Throughout the wake of COVID-19 and practicing social distancing, information and resources will be posted here under “What You Need to Know: COVID-19 in Buncombe County”
As of April 24, North Carolina Department of Health and Human Services counts 8,052 confirmed cases of COVID-19 across the state. That’s an increase of 444 cases since the April 23 numbers were released.
NCDHHS tallies 269 deaths statewide, up 16 deaths for an increase of 6.3%.
Buncombe County reported 51 lab-confirmed positive cases as of April 23. Three people have died in Buncombe County from COVID-19.
At a press conference, April 23 Governor Roy Cooper extended the Stay-at-home order through Friday, May 8, more than a week beyond its previous expiration of Wednesday, April 29.
“It’s important to get our economy moving forward. We’re helping with unemployment payments, stimulus money and the businesses that continue to be open,” Cooper said. “But I won’t risk the health of our people or our hospitals. And easing these restrictions now would do that.”
He also provided a detailed plan outlining three phases of how North Carolina might reopen once May 8 had passed. Restrictions would be progressively lifted over three phases, each lasting multiple weeks, dependent on COVID-19 trends.
But first, the state must meet certain benchmarks for the state to enter the first phase of eased restrictions, such as:
- Increase daily testing from 2,500-3,000 people per day to 5,000-7,000 per day.
- Contract tracers — double staff statewide from 250 to 500.
- Personal Protective Equipment (PPE) — adequate supplies to fill requests for at least 30 days.
- A downward trajectory of COVID-like syndromic cases for 14 days.
- The number of additional cases must decrease or show sustained leveling for 14 days.
- A downward trajectory of positive tests as a percentage of total tests over 14 days.
- Stay-at-home order remains in place, but people can leave home for more commercial activities (including shopping at certain retail stores).
- Retailers and services will need to implement social distancing, cleaning and other protocols.
- Gatherings limited to no more than 10 people.
- Parks can open, subject to gathering limits.
- Face coverings recommended in public.
- Restrictions remain in place for nursing homes and other congregate living settings.
- Continued teleworking encouraged.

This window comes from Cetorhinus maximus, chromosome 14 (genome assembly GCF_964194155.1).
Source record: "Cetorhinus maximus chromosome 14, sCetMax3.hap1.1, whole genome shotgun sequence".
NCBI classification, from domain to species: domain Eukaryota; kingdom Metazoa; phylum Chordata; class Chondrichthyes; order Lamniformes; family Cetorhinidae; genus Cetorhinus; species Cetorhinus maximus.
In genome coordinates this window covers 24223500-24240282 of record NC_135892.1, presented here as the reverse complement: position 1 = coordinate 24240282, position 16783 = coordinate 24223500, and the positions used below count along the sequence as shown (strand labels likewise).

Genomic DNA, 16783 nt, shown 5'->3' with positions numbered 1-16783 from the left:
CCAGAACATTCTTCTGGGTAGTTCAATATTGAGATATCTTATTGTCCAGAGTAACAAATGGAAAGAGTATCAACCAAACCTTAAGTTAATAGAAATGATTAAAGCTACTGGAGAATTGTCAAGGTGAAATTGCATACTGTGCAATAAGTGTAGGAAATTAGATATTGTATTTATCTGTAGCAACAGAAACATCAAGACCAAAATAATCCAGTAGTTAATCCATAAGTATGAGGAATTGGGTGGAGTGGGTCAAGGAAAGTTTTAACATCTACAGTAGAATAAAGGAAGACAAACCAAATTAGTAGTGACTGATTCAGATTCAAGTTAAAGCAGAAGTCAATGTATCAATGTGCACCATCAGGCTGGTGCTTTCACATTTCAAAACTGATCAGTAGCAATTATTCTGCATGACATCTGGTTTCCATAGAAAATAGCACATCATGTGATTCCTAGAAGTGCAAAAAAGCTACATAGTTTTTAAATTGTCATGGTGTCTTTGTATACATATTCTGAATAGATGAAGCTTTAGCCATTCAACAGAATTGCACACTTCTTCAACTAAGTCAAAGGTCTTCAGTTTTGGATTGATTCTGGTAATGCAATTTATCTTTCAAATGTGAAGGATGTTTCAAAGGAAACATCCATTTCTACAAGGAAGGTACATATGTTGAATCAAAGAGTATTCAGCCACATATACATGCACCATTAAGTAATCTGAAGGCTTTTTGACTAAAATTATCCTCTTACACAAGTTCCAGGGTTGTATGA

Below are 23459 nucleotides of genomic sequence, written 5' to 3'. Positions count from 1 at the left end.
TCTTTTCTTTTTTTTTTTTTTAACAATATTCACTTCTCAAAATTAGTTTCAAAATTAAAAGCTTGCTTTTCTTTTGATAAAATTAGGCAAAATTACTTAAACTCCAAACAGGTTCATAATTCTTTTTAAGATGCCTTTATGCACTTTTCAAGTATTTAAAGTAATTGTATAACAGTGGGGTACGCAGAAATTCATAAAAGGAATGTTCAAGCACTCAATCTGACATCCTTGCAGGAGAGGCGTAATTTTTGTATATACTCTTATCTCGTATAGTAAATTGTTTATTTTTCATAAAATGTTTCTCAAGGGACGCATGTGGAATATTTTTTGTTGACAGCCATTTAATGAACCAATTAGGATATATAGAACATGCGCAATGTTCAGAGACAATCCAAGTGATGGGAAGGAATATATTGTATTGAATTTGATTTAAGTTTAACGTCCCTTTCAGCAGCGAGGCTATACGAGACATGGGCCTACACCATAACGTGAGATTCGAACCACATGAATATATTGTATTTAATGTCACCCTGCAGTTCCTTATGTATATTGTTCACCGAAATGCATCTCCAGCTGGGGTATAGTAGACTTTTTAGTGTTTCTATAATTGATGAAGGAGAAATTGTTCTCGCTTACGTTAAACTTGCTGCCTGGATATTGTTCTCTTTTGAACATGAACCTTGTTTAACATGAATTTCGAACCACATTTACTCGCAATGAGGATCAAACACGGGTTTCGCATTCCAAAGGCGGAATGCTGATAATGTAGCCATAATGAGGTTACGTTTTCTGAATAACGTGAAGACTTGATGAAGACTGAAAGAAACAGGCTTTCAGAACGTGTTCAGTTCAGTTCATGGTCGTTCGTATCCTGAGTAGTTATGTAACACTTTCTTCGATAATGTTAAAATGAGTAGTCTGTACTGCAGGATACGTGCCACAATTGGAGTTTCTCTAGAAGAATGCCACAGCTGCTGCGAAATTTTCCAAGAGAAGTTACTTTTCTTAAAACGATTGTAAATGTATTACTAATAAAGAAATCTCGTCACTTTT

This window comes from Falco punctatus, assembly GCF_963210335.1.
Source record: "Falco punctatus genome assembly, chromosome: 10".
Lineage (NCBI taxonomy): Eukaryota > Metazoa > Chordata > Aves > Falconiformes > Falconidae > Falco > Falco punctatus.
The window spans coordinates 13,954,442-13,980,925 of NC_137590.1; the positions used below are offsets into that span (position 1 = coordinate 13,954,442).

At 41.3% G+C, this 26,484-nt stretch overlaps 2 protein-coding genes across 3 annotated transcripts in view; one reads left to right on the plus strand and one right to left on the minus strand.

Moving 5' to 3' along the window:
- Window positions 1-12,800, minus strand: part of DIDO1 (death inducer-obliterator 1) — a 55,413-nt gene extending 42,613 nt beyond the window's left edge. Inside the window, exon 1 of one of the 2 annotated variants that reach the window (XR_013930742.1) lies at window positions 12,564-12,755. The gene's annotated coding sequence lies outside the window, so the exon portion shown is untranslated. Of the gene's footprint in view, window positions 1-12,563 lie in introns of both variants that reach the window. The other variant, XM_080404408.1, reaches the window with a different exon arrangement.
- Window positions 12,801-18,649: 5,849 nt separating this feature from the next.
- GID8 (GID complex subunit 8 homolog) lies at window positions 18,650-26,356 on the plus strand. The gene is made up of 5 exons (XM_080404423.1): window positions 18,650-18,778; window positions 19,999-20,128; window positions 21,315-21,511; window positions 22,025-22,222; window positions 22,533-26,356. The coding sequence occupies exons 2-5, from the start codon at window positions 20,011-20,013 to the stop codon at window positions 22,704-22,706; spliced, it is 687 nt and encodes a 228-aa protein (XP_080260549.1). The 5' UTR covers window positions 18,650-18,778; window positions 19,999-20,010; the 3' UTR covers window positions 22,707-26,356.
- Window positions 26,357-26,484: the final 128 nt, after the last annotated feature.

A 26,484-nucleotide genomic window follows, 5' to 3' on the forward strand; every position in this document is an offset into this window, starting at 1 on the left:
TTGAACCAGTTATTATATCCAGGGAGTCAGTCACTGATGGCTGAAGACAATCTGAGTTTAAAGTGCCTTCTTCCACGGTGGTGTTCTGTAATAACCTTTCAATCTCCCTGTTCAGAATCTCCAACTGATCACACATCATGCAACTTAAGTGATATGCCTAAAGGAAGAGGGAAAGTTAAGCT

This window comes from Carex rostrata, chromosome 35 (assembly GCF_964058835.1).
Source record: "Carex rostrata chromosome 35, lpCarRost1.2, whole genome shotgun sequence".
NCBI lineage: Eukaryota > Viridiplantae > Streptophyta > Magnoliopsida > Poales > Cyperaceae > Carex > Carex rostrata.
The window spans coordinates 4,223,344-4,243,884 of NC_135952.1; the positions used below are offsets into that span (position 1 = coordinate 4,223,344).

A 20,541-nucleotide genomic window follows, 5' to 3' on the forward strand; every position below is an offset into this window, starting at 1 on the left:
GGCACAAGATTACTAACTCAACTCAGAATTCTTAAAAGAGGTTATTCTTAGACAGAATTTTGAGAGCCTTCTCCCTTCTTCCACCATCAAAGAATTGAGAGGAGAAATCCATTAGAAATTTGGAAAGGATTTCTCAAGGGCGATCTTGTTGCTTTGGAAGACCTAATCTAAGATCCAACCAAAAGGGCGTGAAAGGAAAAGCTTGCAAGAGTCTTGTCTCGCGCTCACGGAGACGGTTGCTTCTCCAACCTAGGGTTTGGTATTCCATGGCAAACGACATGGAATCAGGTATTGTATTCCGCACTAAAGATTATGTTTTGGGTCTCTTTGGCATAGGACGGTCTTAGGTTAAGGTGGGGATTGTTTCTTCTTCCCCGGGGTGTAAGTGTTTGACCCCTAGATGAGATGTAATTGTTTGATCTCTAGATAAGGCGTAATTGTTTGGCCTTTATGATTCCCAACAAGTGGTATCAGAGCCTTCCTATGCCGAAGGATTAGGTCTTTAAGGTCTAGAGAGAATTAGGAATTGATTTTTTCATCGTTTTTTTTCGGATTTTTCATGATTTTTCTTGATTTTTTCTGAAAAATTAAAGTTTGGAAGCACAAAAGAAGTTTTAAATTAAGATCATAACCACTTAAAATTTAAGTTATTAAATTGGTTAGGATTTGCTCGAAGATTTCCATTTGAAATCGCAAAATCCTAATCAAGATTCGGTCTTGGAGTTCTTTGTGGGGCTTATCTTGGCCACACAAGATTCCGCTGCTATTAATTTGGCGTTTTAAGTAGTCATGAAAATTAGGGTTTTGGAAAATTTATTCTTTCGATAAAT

Phase 2 – can only begin 2-3 weeks after Phase 1 begins
- Stay-at-home order lifted with strong encouragement for vulnerable populations to continue staying at home.
- Limited opening of restaurants, bars and other businesses that can follow strict safety protocols while operating at reduced capacity.
- Houses of worship and entertainment venues can host gatherings at reduced capacity.
- Number of people allowed at gatherings increased.
- Public playgrounds reopen.
- Rigorous restrictions on nursing homes and congregant care settings.
Phase 3 – can only begin 4-6 weeks after Phase 2 begins
- Guidance for vulnerable populations loosened.
- Restaurants, bars, houses of worship and other businesses can increase capacity.
- The number of people allowed at gatherings further increased.
At an April 23 press conference, the county’s emergency preparedness coordinator, Fletcher Tove said that Buncombe County developed, in partnership with the Asheville-based N.C. Institute for Climate Studies, an online symptom checker that would be available to county residents on the county website starting Monday, April 27. Tove noted that the tool would be available in English, Spanish and Russian. The tool can then recommend the next steps, including self-isolation and contacting a health provider. It will also direct a county public health nurse to follow up with the user about how symptoms improve or worsen over time.
The checker will also gather demographic and zip code information to help Buncombe officials gain a better picture of the disease’s prevalence in the community.
Residents without internet access, he said, could call the county’s Ready Team call center at 828-419-0095 to be guided through the symptom checker by phone.
Last week, Buncombe County, in coordination with the Asheville Fire Department, launched a new online emergency response program during the coronavirus pandemic, that has the potential to help residents during the ongoing emergency.
This newly launched opt-in program, Community Connect, will allow residents to create accounts and provide first responders with potentially life-saving information, as well as important information to protect the responders, such as if someone in the residence has coronavirus.
The user-friendly platform asks questions such as the number of family members, pets, special needs or medical conditions, home layout, shut-off locations for utilities and emergency contacts.The platform also includes an option for COVID-19 self-reporting, which feeds into the national COVID-19 reporting system and can help first responders know in advance if someone in the household has tested positive or is considered high risk for the disease caused by the new coronavirus.
In order to keep information up to date, participants will receive email reminders about every six months to check that their information is still accurate.
Roy Cooper announced at an April 24 press conference that North Carolina’s public schools will remain closed for the rest of the school year as part of an effort to slow the spread of COVID-19, the disease caused by the coronavirus.
By doing this, North Carolina joins 41 other states, three U.S. territories and the District of Columbia that have ordered or recommended that school buildings be closed for the rest of the academic year, according to Education Week. The closures are affecting around 43 million students.